Sometimes Brussels, Belgium can get a bum rap. Home to the European Union, the Belgian capital is often perceived as dull, gray and stuffy. These misconceptions mean it is often overlooked in favor of Paris, Amsterdam, London and even its smaller medieval sister, Bruges. But to bypass Brussels would be a shame for if you dig just a little deeper you’ll find an underbelly of fun, and a fascinating history just waiting to be discovered.
From its fantastic finger food, scrumptious chocolates and beer so strong you may only need one, to its many art museums and markets, Brussels is ideal for any kind of city break.
They know how to eat in Brussels. With rich foods, great beer and world-renowned chocolate, you’ll be in for a treat whatever you prefer. To that end, keep breakfast light by grabbing a pastry and coffee from one of the many bakeries lining the streets. Charli, a patisserie in Bruxelles-Ville, serves freshly baked, flaky croissants and cappuccinos that will remind you of your last visit to Italy.
For lunch and beyond, head to Maison Antoine, a family-run frites kiosk in Etterbeek. Established in 1948, Antoine is beloved by locals for its authentic, freshly cut potatoes fried to perfection. Smother them in a sauce of your choice—we suggest the béarnaise—grab the handy paper cone and join the throngs of locals on the street who walk and eat at the same time.
For a trendy take on Flemish classics go to brasserie Nuetnigenough, a lively neighborhood restaurant just off the city’s infamous Grand Place. Boasting a dark wooden bar, gilded mirrors and warm lighting, Nuetnigenough creates an intimate yet inviting dining experience. Try one of the many beers on tap—such as rédor Pils—and treat yourself to stoemp, a dish of sausages, pork cheeks and peanuts or waterzooi, a fish stew with prawns and mussels. With only 30 seats, the cozy eatery doesn’t take reservations so get there early to snag a table.
Brussels is a beer mecca and with so many varieties to choose from, you’ll be hard-pressed to just try one. We go giddy over the lambic, the thick, fruity beer that Belgium is known for. Parvis St Gilles, a large square in Saint-Gilles, boasts plenty of bars to while away the evening. Cafe Maison du Peuple, an atmospheric boite in a historic building, serves a variety of beers on tap and even more by the bottle. Groove to the sounds permeating from the DJ booth on the weekend. The fun times often spill onto the square as the evening progresses so don’t be afraid to get swept away by it all.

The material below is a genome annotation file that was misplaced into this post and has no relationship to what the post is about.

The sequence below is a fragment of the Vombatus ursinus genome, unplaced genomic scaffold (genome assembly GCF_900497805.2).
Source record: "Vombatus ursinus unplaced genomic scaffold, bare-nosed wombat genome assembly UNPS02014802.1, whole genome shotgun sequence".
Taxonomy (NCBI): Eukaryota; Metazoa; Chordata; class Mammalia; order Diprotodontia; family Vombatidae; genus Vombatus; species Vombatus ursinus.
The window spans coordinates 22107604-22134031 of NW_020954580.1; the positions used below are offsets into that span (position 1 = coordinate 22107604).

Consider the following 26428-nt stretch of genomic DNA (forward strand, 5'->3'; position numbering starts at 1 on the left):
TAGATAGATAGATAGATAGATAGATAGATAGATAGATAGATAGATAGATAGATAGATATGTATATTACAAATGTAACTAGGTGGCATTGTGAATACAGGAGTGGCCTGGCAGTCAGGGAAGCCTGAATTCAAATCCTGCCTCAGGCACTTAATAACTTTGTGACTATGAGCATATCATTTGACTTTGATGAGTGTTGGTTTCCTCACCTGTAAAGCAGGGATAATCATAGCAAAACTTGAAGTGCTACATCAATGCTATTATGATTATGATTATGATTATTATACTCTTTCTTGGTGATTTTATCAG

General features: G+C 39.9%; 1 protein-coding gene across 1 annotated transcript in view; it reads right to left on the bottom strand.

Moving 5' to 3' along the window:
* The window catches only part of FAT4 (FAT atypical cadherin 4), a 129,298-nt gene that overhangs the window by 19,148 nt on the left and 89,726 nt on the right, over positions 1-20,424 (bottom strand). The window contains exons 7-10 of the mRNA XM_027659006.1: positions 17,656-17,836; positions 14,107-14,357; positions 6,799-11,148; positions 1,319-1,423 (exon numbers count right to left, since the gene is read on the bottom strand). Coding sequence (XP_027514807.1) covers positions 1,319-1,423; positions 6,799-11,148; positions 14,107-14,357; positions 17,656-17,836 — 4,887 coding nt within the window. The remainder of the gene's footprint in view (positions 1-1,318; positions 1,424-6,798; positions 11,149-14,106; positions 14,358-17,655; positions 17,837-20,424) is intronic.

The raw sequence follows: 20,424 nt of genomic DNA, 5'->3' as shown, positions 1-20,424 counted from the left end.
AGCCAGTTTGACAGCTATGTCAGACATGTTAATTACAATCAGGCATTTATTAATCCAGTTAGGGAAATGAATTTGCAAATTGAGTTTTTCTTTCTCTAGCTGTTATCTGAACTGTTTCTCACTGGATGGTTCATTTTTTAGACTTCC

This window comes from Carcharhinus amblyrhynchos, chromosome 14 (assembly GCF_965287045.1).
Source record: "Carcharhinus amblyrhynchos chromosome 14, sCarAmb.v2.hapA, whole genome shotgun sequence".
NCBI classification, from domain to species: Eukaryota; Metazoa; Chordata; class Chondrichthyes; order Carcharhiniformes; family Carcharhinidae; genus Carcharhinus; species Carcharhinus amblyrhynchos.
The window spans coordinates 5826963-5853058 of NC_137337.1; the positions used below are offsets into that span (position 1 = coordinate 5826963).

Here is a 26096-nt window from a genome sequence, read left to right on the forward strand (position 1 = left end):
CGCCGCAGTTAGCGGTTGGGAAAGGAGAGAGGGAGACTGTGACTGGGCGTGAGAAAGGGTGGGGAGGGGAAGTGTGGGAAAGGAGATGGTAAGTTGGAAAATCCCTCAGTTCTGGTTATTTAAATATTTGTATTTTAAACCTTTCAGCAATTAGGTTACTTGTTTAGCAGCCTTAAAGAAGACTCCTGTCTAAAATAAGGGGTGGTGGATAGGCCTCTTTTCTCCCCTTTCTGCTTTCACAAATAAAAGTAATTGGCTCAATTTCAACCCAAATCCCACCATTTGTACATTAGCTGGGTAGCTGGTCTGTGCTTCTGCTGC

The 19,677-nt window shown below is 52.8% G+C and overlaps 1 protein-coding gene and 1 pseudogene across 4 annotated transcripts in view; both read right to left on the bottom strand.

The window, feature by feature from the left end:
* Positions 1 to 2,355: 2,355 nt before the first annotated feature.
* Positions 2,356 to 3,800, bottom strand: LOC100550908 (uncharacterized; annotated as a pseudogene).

Brussels is a city of historic art with museums aplenty. Start at the Van Meer Museum, work your way through the Parlamentarium (the European Union’s museum) and end at the cheekily named Mannekin Pis, a statue of a little boy peeing into a fountain that is often garbed in a variety of silly outfits throughout the month.
The Horta Museum, once home to Victor Horta, a founder of the Art Nouveau movement, is one of Brussels highlights. Walking inside is like stepping into a fairytale: metalwork is fashioned to look like organic structures and romantic glass windows bring extra warmth to the golden yellow walls.
Situated in the city center, the Magritte Museum offers a unique insight into one of the country’s national heroes. Belgium-born René Magritte was a pioneer in the Surrealist art movement and his eponymous museum holds 230 of his most iconic pieces.
Place Flagey is best enjoyed on a bright sunny day. The food hall hosts a flea market every Sunday that is perfect for rummaging for hidden treasures. Score that perfect chic ensemble and celebrate with a dozen oysters. Bars and cafes conveniently surround the square making it a great all-in-one destination.
You can’t talk about Belgium without talking about chocolate and while some might prefer the chocolatiers in Bruges, Brussels is still the epicenter for the treat. Mary, founded in 1919, is named after the first female chocolatier who became famous due to the patronage of the Belgian royal family. The spacious shop-cum-tea-salon features Art Deco interiors and a bustling atmosphere. Try a cup of tea and pair that with their infamous praline chocolates. The ornate boxes make the perfect gift for your cocoa-loving friends back home.
Made in Louise
Made in Louise is a sleek, family-run boutique hotel in the heart of the city. Located in a 20th-century townhouse, all 48 rooms feature neutral interiors with pops of color here and there. Elegant wallpaper and rustic wood walls dominate the airy rooms. Sink into the comfy beds or relax under the walk-in rainforest showers. The Blackout shutters are a welcome addition if you want to sleep late in the morning and breakfast is a cornucopia of local delights.
Hipsters and flashy urbanites head to the Jam Hotel, situated in a former art school on the Chaussée de Charleroi. Expect industrial concrete, exposed brick and raw wood throughout. The comfy beds are enveloped in crisp, white linens. In summer, the hotel opens its rooftop pool, which is more a place to chill with a drink than a place to do your daily laps. Bar Perché is the place to be, come Friday or Saturday nights. Well-dressed millennials congregate on paint-splattered chairs as they sip craft cocktails.
MAS Residence offers a great balance between hotel and holiday apartment. Located in the European Quarter, the accommodations are just a stone’s throw from some of Brussels’ best attractions. All rooms feature contemporary furnishings, with bold colors and clean lines everywhere. Guests can keep up with emails back home in the office area or make their own coffee in the kitchen.